For Immediate Release
May 12, 2008
Senior Assistant Attorney General Jeffery A. Strelzin
Senior Assistant Attorney General Susan G. Morrell
Assistant Attorney General Benjamin J. Agati
New Hampshire Attorney General Kelly A. Ayotte announces that the Attorney General's Office has made a preliminary determination that Concord Police Sergeant Steven Smagula's discharge of a firearm in Concord on May 1, 2008, was not a criminal act and that no criminal charges will be sought in connection with the shooting incident.
On Wednesday, April 30, 2008, at 6:11 p.m. and then again at 6:12 p.m., New Hampshire E-911 received two open-line calls from phone number (603) 225-6093. These calls contained no pre-recorded messages, and there were no-audible sounds. In response to these calls, Concord Police Officers Joshua Levasseur and Brian Cook were dispatched to the Granite State Credit Union building which was under construction at 311 Sheep Davis Road. When they arrived at around 6:26 p.m., they saw that the door on the northern side of the building had no handle in it. Instead, the door had a piece of wire threaded through the hole where the door handle would normally be, with a loop in the wire which could be used to open and close the door. Both officers walked around the building and then went inside and searched the interior. No one was located inside the building during that search and the building appeared to be undamaged.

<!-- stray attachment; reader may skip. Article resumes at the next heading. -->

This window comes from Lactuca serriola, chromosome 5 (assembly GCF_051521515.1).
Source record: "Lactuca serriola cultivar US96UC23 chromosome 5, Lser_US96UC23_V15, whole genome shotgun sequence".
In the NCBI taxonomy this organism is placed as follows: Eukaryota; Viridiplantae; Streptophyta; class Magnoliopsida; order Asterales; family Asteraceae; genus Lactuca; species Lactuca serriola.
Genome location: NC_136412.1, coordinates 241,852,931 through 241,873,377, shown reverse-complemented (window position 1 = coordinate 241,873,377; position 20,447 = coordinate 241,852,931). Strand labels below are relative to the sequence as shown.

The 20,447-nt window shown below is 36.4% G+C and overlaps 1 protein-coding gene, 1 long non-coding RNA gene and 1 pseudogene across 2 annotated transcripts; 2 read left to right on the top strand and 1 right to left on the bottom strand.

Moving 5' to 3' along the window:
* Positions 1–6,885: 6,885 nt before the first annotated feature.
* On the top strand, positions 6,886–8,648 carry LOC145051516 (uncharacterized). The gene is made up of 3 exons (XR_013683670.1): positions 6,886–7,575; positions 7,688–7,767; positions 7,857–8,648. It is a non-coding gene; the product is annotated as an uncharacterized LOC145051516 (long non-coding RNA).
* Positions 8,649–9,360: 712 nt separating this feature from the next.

On the night of April 30, into May 1, 2008, Concord Police Sergeant Steven Smagula was supervising the third-shift patrol officers. Sergeant Smagula is an eleven-year veteran of the Concord Police Department, having served the last four years as a sergeant. Sergeant Smagula is also one of the department's tactical response officers and a team leader in the Central New Hampshire Special Operations Unit. He has had multiple trainings in building search techniques, firearms handling and special weapons and tactics (S.W.A.T.) training. At the beginning of his shift, Sergeant Smagula had explained to the shift watch commander, Lieutenant John Brown that he intended to have some officers practice building search techniques later on in the evening if the number of calls for service were low.
At around 12:00 a.m. during his shift, Sergeant Smagula spoke with Officer Levasseur. Levasseur, who has been with the Concord Police Department for over two and a half years, was still on-duty from the day before. He was assigned to drive with Officer Thomas Hughes in a semi- FTO (Field-Training Officer) capacity that shift, as Officer Hughes' normal FTO had called in sick. When they spoke, Sergeant Smagula advised Officer Levasseur of his intent to conduct training with some officers on proper building search techniques if the work shift was quiet and there were not many calls for service.